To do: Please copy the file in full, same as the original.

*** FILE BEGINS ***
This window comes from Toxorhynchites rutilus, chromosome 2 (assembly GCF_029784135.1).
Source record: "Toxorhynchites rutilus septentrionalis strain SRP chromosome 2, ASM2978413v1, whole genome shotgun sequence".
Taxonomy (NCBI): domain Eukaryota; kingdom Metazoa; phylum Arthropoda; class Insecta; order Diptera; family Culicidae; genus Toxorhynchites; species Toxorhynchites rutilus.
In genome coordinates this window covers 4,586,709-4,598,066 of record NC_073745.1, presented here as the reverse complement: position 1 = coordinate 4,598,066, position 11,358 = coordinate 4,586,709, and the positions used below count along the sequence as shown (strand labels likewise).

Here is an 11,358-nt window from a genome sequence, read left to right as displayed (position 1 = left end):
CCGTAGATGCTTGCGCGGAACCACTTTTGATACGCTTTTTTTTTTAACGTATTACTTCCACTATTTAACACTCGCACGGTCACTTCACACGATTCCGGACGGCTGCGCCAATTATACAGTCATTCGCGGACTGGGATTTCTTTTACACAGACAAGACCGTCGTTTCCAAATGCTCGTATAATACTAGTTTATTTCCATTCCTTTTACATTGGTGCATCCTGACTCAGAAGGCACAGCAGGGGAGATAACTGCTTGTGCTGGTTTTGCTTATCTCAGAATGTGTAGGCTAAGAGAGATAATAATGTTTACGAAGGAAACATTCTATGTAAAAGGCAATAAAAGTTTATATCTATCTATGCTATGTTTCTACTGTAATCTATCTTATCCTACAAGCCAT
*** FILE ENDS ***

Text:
This window comes from Toxorhynchites rutilus, chromosome 2 (assembly GCF_029784135.1).
Source record: "Toxorhynchites rutilus septentrionalis strain SRP chromosome 2, ASM2978413v1, whole genome shotgun sequence".
Taxonomy (NCBI): domain Eukaryota; kingdom Metazoa; phylum Arthropoda; class Insecta; order Diptera; family Culicidae; genus Toxorhynchites; species Toxorhynchites rutilus.
In genome coordinates this window covers 4,586,709-4,598,066 of record NC_073745.1, presented here as the reverse complement: position 1 = coordinate 4,598,066, position 11,358 = coordinate 4,586,709, and the positions used below count along the sequence as shown (strand labels likewise).

Here is an 11,358-nt window from a genome sequence, read left to right as displayed (position 1 = left end):
CCGTAGATGCTTGCGCGGAACCACTTTTGATACGCTTTTTTTTTTAACGTATTACTTCCACTATTTAACACTCGCACGGTCACTTCACACGATTCCGGACGGCTGCGCCAATTATACAGTCATTCGCGGACTGGGATTTCTTTTACACAGACAAGACCGTCGTTTCCAAATGCTCGTATAATACTAGTTTATTTCCATTCCTTTTACATTGGTGCATCCTGACTCAGAAGGCACAGCAGGGGAGATAACTGCTTGTGCTGGTTTTGCTTATCTCAGAATGTGTAGGCTAAGAGAGATAATAATGTTTACGAAGGAAACATTCTATGTAAAAGGCAATAAAAGTTTATATCTATCTATGCTATGTTTCTACTGTAATCTATCTTATCCTACAAGCCAT